apple-v-samsung-collage1

Ina Fried

Mobile


A federal jury in the Apple-Samsung case delivered a mixed verdict Friday.

The panel ruled that various Samsung products infringed on two patents that Apple had sued over in its latest patent case and found damages on a third patent, awarding more than $119.6 million in damages. However, it found Apple did not infringe on two other patents and also awarded Samsung $158,400, saying Apple infringed on a Samsung patent.

The jury found all accused Samsung phones infringed on the first patent at issue, the ’647 “quick-links” patent, but the devices did not infringe on two others related to universal search and background synchronization. For the ’721 “slide-to-unlock” patent, it ruled some Samsung products infringed, while others did not.

For a fifth patent, the judge had ruled that Samsung’s products infringed on the Apple patent, and the jury determined that infringement was willful.

Meanwhile, the panel ruled that Apple violated one of two Samsung patents that the company had countersued over, but ruled the infringement was not willful and awarded only the $158,400.

A discrepancy on the verdict form, however, means the panel will have to come back on Monday to clarify the verdict. (see updates below.)

The verdict was reached after three full days of deliberations, with a retired IBM business unit executive serving as the foreman of the four-man, four-woman jury.

Apple had been seeking $2.2 billion in damages, while Samsung argued that it owed at most $38 million or so, not that it believed it infringed Apple’s patents in the first place. It was also seeking about $6 million from Apple in its countersuit.

The $119.6 million is also far less than Apple got in its last case against Samsung, where two juries in the same courtroom awarded nearly $1 billion in damages. With Samsung continuing to gain ground in the market–and courts so far having been unwilling to order its products be changed or taken off the market–a strong case can be made that Samsung has already outflanked Apple in the ongoing legal battle.

And of course, both sides will likely ask Judge Lucy Koh to set aside the latest verdict and, failing that, will appeal the jury’s verdict.

That said, Apple praised the ruling.

“We are grateful to the jury and the court for their service,” Apple told Re/code. “Today’s ruling reinforces what courts around the world have already found: That Samsung willfully stole our ideas and copied our products. We are fighting to defend the hard work that goes into beloved products like the iPhone, which our employees devote their lives to designing and delivering for our customers.”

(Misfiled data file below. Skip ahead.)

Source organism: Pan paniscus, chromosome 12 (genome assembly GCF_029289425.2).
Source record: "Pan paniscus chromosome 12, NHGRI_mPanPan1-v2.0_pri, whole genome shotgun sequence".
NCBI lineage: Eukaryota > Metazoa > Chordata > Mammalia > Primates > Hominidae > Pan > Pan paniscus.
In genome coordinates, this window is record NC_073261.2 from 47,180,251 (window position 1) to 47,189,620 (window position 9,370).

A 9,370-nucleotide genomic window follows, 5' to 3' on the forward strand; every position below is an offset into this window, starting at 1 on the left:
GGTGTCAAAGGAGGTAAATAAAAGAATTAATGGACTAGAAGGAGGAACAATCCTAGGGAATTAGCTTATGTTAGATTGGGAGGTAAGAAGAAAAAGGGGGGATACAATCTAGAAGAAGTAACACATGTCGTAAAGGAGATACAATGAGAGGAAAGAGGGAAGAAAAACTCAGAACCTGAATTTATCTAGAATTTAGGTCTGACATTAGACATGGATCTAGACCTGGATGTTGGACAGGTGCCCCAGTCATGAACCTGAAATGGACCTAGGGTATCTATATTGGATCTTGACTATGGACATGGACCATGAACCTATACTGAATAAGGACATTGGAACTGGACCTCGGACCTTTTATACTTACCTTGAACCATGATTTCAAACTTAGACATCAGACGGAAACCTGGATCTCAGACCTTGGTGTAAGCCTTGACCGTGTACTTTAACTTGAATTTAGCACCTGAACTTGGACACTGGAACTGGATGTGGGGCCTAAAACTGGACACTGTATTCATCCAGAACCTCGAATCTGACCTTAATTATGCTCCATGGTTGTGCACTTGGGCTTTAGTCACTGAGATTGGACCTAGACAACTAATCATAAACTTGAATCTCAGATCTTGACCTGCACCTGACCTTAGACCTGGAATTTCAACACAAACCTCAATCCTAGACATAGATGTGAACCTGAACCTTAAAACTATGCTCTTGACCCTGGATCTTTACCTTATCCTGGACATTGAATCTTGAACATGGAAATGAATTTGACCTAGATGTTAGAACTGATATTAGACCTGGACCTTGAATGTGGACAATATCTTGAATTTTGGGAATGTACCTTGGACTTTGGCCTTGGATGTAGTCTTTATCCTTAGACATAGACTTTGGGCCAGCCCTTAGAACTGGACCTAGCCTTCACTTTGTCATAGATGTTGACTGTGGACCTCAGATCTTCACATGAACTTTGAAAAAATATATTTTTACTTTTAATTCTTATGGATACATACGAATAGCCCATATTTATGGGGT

Representatives of Samsung and Google were not immediately available for comment. However Google appeared to come out a winner; it had agreed to provide indemnity to Samsung with regard to two patents at issue, both of which the jury ruled were not infringed.

The jury heard more than 50 hours of testimony in all, as well as opening and closing statements.

Update, 6:05 p.m.: Apple has identified one product found to infringe for which no damages were awarded; Judge Koh says the jury will be asked to clarify that point. Given the lateness of the hour, the jury will have half an hour tonight or it will have to come back on Monday.

6:30 p.m.: The jury decides it would rather settle things after the weekend, so they will be back at 9 a.m. Monday.

Samsung’s outside attorney, John Quinn, declined to comment on the damages award, noting the verdict is not yet final given the discrepancy still to be addressed by the jury. Google has also declined to comment.

More Posts About the Apple-Samsung Trial




18 comments
Dorkus Maximus
Dorkus Maximus

Samsung has "outflanked" Apple because it pays less in legal damages than it profits from patent infringement. What a lovely, morally bankrupt, way of looking at the world. Thievery is fine as long as the penalty is less than the profit. Machiavelli would've been proud to have come up with such a construction.